Our natural instinct in times of conflict is to choose anger. We want to be vindicated. We want to be proven right. We want justice to be served. Jesus taught a different way of living. In a world where revenge is “sweet”, He taught love and forgiveness. He also demonstrated it through His words and actions. Take a look at what Jesus taught about responding to conflict and how He modeled how to respond through His actions. 

Jesus’ Teaching on Revenge:

During one of His most famous sermons, Jesus taught about revenge. Instead of seeking out revenge, Jesus taught something completely counter-cultural. Take a look at His teaching in Matthew 5:38-42.

1. Read Matthew 5:38-42.

Matthew 5:38-42 

"You have heard the law that says the punishment must match the injury: 'An eye for an eye, and a tooth for a tooth.' 39 But I say, do not resist an evil person! If someone slaps you on the right cheek, offer the other cheek also. 40 If you are sued in court and your shirt is taken from you, give your coat, too. 41 If a soldier demands that you carry his gear for a mile, carry it two miles. 42 Give to those who ask, and don't turn away from those who want to borrow." 

2. Compare the way the world thinks about revenge versus how Jesus taught us to respond to revenge.

3. How is this teaching from Jesus countercultural to how the world today thinks about revenge?

4. Read Luke 22:47-51. How did Jesus demonstrate this teaching through His actions?

Luke 22:47-51

"But even as Jesus said this, a crowd approached, led by Judas, one of the twelve disciples. Judas walked over to Jesus to greet him with a kiss. 48 But Jesus said, "Judas, would you betray the Son of Man with a kiss?"

49 When the other disciples saw what was about to happen, they exclaimed, "Lord, should we fight? We brought the swords!" 50 And one of them struck at the high priest's slave, slashing off his right ear.

51 But Jesus said, "No more of this." And he touched the man's ear and healed him."

Jesus’ Teaching on How to Respond to Enemies:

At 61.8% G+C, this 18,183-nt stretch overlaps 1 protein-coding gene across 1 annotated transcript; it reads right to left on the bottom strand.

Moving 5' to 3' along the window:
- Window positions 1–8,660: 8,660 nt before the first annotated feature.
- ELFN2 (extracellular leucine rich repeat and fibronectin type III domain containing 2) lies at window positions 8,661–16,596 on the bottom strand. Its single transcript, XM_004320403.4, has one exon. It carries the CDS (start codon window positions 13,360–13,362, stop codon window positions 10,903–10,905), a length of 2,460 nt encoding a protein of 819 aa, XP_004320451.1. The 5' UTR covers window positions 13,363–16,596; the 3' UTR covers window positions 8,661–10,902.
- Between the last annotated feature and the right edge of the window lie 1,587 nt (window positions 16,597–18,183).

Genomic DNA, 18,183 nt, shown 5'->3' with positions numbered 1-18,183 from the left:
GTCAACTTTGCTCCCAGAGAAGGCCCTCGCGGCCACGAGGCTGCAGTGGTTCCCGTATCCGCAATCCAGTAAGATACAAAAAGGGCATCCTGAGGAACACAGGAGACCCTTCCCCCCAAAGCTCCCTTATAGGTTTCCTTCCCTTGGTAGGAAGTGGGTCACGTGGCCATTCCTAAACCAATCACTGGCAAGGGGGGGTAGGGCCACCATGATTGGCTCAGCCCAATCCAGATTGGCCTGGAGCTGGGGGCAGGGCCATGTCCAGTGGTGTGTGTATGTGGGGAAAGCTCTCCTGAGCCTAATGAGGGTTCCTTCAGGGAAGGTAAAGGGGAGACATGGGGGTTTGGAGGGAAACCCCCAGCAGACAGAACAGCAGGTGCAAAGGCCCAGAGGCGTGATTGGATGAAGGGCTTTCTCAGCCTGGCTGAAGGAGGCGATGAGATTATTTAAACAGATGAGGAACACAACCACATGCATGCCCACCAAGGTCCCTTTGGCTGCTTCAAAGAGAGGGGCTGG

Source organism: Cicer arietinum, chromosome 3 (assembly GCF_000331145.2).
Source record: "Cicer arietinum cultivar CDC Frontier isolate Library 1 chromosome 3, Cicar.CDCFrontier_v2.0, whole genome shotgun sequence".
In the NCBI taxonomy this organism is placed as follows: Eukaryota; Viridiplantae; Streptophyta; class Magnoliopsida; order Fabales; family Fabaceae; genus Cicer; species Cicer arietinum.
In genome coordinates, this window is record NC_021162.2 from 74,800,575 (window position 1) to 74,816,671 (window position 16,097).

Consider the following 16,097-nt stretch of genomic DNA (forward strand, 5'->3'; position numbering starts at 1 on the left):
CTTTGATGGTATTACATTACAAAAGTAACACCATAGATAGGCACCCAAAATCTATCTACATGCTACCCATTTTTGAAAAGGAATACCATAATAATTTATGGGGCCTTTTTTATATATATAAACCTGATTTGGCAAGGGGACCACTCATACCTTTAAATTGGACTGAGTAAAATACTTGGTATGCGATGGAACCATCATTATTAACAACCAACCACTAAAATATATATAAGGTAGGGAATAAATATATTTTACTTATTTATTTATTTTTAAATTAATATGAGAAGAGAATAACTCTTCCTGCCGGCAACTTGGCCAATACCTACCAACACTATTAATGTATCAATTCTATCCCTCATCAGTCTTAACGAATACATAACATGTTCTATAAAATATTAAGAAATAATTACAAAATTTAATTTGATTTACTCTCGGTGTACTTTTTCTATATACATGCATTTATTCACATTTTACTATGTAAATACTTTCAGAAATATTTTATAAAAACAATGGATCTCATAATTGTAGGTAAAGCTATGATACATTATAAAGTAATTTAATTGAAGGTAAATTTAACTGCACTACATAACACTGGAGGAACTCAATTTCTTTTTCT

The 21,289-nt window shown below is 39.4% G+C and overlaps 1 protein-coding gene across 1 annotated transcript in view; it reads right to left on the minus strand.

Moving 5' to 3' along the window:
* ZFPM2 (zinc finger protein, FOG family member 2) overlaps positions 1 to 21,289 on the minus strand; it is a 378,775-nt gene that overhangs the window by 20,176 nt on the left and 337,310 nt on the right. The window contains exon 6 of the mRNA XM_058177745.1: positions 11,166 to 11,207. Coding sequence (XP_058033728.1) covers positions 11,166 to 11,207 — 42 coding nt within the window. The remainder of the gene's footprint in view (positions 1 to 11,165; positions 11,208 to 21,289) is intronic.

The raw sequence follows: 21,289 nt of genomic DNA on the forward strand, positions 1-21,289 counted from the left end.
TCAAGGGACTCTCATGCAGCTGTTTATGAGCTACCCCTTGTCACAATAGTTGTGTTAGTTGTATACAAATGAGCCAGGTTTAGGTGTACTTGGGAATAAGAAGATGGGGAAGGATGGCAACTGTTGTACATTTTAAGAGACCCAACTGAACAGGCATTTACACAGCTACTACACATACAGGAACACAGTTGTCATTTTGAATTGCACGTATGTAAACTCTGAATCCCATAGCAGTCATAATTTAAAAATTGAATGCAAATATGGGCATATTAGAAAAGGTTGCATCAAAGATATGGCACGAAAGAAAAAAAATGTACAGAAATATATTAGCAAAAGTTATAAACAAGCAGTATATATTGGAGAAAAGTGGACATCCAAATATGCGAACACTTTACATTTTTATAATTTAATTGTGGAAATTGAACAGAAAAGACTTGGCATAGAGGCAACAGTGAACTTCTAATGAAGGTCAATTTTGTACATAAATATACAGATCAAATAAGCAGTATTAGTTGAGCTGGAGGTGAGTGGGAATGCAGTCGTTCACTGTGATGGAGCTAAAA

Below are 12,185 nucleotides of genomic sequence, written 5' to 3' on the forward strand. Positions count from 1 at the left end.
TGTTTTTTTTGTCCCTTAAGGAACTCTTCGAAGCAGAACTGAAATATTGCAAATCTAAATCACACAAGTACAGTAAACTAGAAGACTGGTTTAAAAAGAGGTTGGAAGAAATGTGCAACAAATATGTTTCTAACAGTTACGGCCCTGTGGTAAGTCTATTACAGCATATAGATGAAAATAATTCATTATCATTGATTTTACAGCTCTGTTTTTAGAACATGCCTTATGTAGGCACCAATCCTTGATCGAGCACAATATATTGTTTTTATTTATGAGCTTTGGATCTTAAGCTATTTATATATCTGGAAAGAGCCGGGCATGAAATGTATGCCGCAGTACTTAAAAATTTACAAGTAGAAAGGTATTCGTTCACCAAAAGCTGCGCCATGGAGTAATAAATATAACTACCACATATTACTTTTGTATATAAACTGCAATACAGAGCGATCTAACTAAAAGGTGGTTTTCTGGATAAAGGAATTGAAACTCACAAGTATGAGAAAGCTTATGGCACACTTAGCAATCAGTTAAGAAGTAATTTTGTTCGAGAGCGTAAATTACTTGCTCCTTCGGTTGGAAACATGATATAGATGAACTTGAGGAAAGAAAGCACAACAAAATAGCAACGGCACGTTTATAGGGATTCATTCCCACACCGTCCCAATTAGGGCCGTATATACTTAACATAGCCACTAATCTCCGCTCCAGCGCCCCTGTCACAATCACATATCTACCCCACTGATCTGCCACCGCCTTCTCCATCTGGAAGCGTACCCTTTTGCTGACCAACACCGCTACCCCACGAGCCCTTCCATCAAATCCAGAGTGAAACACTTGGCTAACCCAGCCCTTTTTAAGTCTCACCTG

Unfortunately, sin wreaks havoc on some of our relationships. It causes some people to disagree so sharply that they begin to view each other as enemies. Jesus taught something different. He taught love instead of making enemies. Take a look at His teaching in Matthew 5:43-48. 

1. Read Matthew 5:43-48.

Matthew 5:43-48

"You have heard the law that says, 'Love your neighbor' and hate your enemy. 44 But I say, love your enemies! Pray for those who persecute you! 45 In that way, you will be acting as true children of your Father in heaven. For he gives his sunlight to both the evil and the good, and he sends rain on the just and the unjust alike. 46 If you love only those who love you, what reward is there for that? Even corrupt tax collectors do that much. 47 If you are kind only to your friends, how are you different from anyone else? Even pagans do that. 48 But you are to be perfect, even as your Father in heaven is perfect."

2. Compare the way the world looks at enemies versus what Jesus taught.

3. How is this teaching from Jesus countercultural to how the world today looks at enemies?

4. Read John 13:1-5. Judas, the disciple who betrayed Jesus was present during this interaction with Jesus. How did Jesus demonstrate this teaching about loving our enemies through His actions? 

John 13:1-5

"Before the Passover celebration, Jesus knew that his hour had come to leave this world and return to his Father. He had loved his disciples during his ministry on earth, and now he loved them to the very end. 2 It was time for supper, and the devil had already prompted Judas, son of Simon Iscariot, to betray Jesus. 3 Jesus knew that the Father had given him authority over everything and that he had come from God and would return to God. 4 So he got up from the table, took off his robe, wrapped a towel around his waist, 5 and poured water into a basin. Then he began to wash the disciples' feet, drying them with the towel he had around him."